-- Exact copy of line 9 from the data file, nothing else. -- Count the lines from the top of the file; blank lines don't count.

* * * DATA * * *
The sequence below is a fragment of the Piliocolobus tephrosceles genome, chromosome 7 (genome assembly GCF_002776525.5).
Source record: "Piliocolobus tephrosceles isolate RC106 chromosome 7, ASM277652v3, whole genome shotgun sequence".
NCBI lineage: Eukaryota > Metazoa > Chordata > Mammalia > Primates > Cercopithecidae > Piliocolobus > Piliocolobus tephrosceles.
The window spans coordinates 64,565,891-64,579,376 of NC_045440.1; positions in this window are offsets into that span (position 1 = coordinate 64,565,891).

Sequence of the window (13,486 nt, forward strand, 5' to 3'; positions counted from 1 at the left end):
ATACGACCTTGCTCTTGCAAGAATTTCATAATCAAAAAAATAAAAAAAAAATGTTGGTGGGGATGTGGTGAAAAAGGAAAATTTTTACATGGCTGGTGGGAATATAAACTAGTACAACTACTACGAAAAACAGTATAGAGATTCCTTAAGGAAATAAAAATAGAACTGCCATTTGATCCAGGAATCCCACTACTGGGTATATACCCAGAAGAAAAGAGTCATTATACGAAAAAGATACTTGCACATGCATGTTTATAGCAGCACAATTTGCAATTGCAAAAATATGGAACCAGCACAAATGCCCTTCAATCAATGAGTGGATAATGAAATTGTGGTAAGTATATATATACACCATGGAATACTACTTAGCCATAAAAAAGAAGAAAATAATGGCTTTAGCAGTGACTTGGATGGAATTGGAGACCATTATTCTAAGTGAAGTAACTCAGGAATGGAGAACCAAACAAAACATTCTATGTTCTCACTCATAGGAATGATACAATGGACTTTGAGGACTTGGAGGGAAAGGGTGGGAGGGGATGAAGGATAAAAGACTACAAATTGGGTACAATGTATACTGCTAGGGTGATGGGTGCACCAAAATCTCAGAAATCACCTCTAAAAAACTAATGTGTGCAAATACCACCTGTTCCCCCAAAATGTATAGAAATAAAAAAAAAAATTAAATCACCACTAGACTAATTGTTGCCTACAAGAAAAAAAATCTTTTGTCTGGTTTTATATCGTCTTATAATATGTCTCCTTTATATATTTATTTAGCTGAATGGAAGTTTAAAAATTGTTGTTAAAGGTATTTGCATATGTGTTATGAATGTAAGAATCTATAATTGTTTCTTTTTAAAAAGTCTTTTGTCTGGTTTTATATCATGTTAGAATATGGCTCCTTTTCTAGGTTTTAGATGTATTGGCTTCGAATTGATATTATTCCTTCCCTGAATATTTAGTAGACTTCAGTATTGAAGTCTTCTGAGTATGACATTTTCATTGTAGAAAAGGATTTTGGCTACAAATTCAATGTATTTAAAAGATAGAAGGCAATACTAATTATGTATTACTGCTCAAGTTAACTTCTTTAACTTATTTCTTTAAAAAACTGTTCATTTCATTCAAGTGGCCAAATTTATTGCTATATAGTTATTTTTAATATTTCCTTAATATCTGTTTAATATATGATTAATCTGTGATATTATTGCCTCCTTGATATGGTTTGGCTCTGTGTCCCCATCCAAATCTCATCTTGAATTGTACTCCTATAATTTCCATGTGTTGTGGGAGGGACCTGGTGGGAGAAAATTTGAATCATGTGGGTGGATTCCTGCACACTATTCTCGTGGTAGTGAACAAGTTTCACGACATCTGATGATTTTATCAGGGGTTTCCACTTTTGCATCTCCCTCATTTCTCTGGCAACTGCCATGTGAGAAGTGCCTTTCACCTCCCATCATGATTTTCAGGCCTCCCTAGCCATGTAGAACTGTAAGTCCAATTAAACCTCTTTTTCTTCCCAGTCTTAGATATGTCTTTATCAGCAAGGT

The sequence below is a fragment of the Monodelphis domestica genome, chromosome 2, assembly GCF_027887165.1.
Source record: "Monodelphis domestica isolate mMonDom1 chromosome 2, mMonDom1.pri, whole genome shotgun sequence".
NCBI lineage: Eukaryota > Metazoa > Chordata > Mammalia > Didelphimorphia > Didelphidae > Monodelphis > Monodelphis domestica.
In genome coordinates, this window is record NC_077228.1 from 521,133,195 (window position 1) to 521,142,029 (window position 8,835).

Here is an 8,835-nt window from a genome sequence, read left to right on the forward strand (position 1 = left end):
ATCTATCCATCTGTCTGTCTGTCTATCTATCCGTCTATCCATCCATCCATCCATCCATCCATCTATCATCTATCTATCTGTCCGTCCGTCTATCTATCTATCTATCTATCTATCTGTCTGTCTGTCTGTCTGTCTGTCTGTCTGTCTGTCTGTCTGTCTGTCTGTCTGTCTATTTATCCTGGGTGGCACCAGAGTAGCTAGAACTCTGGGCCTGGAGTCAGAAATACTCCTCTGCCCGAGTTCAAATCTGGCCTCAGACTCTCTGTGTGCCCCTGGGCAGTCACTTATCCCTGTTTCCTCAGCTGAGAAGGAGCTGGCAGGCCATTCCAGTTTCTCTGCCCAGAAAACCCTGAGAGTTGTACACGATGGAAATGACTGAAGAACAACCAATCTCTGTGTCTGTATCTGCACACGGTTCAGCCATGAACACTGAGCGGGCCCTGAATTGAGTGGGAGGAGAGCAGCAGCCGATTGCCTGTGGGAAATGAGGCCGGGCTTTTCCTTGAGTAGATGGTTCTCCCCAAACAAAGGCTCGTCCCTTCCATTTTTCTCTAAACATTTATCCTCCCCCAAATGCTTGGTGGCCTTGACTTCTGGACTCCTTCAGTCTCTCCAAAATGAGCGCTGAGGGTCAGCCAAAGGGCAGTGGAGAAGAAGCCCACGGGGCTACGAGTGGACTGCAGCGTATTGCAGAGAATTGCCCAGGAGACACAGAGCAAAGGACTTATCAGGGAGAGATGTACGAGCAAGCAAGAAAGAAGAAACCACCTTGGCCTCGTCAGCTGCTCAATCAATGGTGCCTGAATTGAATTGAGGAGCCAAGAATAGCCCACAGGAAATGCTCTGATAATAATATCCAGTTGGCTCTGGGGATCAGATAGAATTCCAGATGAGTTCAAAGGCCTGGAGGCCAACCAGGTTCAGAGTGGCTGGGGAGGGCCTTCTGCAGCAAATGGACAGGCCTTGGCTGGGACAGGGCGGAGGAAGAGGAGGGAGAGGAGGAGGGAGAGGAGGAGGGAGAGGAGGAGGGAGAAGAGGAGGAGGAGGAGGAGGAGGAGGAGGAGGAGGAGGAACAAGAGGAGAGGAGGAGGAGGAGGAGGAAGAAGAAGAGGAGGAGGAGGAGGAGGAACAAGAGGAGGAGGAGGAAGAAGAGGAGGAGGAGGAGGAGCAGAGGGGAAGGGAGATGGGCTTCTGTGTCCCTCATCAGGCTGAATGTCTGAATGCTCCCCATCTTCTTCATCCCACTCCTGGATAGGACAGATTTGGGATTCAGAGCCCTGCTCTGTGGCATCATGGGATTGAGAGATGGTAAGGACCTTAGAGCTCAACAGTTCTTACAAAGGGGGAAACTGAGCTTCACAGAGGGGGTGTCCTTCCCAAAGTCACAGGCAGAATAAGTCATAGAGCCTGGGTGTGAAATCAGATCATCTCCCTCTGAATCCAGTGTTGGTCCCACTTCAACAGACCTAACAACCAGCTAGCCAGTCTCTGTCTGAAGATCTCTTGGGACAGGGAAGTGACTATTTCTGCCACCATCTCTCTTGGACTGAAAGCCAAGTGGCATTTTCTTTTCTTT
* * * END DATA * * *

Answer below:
NCBI lineage: Eukaryota > Metazoa > Chordata > Mammalia > Didelphimorphia > Didelphidae > Monodelphis > Monodelphis domestica.